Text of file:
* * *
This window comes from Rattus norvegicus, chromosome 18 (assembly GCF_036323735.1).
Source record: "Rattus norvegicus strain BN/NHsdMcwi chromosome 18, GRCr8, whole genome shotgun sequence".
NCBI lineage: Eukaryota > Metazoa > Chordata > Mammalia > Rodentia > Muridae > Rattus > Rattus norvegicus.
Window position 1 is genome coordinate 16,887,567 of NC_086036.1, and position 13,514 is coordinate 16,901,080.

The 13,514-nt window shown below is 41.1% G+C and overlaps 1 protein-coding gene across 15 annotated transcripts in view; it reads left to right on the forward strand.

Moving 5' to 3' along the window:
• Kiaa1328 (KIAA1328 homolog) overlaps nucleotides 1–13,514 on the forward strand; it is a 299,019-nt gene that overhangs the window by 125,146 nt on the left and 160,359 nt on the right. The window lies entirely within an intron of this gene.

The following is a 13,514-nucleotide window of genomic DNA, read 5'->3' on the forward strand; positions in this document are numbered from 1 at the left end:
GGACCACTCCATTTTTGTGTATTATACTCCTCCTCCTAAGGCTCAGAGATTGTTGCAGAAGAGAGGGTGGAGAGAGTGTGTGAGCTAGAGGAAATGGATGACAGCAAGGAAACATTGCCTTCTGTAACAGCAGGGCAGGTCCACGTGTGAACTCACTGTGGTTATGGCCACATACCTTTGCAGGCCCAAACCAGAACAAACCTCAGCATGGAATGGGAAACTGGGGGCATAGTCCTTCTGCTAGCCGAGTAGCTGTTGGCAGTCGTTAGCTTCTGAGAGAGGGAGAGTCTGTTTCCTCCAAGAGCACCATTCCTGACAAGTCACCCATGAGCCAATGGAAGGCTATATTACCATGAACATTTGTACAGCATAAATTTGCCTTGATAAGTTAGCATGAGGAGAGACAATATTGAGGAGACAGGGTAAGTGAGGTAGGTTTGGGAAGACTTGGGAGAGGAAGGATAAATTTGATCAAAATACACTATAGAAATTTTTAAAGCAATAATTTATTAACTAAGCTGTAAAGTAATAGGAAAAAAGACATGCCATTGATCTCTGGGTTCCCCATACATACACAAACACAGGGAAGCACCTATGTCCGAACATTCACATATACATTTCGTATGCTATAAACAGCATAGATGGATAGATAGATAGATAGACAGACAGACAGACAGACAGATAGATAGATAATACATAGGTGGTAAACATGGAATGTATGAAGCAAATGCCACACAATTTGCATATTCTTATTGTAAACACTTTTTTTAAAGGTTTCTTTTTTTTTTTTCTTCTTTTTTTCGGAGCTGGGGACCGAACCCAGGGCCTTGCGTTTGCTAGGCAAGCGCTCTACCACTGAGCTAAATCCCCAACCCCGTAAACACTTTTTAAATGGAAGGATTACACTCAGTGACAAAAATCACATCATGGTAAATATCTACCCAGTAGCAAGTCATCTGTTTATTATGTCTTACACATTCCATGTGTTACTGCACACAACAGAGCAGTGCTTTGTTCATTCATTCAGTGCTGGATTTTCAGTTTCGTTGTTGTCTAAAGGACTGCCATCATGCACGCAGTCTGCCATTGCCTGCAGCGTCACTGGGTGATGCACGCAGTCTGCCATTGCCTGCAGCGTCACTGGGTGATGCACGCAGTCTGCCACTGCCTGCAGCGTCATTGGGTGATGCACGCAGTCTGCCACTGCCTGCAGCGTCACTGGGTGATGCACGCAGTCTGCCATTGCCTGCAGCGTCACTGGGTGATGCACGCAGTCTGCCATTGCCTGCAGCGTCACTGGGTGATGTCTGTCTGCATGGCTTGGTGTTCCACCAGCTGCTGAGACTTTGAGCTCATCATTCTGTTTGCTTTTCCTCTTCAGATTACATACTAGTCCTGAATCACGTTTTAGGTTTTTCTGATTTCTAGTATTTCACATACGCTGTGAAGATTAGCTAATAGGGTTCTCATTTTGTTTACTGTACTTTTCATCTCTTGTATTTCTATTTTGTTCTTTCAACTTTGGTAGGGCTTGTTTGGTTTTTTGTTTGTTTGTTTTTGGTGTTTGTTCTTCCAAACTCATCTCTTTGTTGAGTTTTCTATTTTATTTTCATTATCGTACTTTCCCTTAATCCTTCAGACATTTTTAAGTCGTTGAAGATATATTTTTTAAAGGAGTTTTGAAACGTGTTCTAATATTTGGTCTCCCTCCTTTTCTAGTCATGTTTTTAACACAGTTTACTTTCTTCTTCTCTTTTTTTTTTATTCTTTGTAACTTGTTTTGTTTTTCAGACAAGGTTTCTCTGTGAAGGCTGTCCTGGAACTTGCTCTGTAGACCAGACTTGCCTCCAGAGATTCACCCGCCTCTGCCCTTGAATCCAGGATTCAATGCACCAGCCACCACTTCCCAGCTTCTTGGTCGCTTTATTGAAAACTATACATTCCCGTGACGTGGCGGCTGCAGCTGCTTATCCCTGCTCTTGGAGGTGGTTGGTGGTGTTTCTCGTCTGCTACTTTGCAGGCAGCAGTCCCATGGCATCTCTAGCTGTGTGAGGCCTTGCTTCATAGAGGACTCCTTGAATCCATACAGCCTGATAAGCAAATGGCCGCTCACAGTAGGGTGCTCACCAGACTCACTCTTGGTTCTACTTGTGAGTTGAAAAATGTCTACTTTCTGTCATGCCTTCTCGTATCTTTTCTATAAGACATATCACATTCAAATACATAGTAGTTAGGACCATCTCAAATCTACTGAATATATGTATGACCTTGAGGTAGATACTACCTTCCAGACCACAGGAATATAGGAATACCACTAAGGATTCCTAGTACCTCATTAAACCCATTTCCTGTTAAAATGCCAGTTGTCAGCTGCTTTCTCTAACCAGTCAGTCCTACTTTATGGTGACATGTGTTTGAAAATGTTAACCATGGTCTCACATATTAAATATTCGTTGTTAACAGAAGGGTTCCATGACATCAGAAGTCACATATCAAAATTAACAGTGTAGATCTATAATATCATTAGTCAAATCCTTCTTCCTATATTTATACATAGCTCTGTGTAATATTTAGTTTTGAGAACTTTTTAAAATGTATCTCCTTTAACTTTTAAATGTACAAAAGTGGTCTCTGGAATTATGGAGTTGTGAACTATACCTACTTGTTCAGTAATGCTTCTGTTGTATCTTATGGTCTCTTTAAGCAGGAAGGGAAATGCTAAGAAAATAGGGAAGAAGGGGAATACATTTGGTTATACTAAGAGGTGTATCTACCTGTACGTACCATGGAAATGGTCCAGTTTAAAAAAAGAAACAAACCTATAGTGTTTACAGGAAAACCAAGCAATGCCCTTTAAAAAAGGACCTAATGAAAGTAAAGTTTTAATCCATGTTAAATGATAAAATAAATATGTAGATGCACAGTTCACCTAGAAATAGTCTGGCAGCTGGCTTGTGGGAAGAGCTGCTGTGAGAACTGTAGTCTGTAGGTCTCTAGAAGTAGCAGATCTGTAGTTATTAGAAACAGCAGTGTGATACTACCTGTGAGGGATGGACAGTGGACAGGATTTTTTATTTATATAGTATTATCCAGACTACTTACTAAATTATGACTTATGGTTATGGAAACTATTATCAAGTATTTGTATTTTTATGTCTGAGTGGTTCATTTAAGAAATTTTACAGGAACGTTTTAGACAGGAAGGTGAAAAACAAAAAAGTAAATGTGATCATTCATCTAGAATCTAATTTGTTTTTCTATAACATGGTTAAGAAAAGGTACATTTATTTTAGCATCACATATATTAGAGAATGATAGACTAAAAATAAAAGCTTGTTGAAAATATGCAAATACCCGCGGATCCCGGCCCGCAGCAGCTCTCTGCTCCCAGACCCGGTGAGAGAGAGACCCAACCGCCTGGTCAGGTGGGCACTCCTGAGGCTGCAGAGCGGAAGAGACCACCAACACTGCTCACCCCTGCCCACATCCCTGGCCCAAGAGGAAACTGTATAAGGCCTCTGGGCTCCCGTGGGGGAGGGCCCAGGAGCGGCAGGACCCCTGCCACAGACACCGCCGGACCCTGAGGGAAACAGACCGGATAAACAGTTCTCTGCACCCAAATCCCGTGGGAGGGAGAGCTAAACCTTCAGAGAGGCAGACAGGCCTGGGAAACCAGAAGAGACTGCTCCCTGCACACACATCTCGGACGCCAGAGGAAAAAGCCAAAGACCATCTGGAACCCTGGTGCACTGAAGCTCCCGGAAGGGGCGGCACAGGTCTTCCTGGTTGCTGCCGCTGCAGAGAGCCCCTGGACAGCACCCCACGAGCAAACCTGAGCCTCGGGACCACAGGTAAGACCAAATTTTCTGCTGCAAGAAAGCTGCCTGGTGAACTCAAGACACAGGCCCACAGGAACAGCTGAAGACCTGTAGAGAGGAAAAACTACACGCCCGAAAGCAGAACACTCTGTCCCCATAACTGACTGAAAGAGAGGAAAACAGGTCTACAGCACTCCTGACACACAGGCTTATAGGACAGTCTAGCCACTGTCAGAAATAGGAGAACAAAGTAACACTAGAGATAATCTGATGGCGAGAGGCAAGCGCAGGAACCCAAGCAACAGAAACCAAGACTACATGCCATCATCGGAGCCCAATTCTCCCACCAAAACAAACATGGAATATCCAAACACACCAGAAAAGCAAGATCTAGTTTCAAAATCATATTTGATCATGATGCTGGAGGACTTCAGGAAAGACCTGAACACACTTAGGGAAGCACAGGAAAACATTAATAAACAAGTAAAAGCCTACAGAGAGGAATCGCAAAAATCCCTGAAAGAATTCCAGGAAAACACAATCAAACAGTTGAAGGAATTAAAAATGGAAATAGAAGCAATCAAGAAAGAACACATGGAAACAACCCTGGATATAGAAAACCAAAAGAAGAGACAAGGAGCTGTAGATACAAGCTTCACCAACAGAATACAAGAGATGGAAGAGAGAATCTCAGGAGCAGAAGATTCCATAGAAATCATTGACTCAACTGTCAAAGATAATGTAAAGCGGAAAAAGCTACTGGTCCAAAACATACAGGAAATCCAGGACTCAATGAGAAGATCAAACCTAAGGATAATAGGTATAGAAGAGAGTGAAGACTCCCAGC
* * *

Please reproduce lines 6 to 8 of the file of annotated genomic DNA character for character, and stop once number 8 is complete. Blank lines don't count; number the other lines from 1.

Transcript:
Moving 5' to 3' along the window:
• Kiaa1328 (KIAA1328 homolog) overlaps nucleotides 1–13,514 on the forward strand; it is a 299,019-nt gene that overhangs the window by 125,146 nt on the left and 160,359 nt on the right. The window lies entirely within an intron of this gene.

The following is a 13,514-nucleotide window of genomic DNA, read 5'->3' on the forward strand; positions in this document are numbered from 1 at the left end: